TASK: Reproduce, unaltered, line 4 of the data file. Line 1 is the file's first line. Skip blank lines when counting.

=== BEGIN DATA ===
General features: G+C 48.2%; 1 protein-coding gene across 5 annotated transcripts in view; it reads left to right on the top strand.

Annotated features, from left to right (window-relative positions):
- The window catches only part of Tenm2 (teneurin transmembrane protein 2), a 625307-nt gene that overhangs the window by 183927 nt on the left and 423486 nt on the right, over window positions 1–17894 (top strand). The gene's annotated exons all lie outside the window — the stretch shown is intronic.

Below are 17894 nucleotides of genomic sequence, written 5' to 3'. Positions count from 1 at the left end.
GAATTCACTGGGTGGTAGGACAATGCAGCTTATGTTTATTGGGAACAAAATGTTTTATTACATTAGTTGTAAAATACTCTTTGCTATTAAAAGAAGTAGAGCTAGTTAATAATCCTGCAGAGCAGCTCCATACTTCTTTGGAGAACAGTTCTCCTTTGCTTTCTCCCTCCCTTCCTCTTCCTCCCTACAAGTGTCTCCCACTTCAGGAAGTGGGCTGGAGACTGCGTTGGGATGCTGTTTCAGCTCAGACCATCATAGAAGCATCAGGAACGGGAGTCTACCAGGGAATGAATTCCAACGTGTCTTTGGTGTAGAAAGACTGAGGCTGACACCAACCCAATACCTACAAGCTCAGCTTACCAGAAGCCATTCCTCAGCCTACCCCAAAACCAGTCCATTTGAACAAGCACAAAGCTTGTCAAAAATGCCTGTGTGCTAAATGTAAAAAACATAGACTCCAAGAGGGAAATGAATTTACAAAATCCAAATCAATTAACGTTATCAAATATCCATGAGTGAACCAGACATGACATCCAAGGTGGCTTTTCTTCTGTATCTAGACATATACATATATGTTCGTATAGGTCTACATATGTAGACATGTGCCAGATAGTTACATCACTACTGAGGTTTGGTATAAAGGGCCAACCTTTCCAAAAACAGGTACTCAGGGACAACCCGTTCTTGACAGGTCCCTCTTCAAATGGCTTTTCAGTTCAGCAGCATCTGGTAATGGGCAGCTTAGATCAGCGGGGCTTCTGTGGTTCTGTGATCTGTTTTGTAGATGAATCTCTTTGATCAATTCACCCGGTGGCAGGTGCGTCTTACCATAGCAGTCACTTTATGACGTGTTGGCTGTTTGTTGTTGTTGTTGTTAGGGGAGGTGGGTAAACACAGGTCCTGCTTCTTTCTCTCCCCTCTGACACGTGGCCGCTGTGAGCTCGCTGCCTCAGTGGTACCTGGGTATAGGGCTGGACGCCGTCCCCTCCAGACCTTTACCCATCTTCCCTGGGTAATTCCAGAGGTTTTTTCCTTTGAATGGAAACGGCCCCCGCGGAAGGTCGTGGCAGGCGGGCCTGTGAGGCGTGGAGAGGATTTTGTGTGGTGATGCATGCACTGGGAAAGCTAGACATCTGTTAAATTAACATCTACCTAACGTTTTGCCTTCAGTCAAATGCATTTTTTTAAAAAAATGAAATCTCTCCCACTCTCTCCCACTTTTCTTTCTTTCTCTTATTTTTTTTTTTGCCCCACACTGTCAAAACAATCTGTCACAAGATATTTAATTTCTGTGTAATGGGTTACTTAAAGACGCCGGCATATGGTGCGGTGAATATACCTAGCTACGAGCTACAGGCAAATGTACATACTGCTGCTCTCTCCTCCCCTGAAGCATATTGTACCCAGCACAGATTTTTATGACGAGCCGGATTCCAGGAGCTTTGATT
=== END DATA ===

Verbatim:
Below are 17894 nucleotides of genomic sequence, written 5' to 3'. Positions count from 1 at the left end.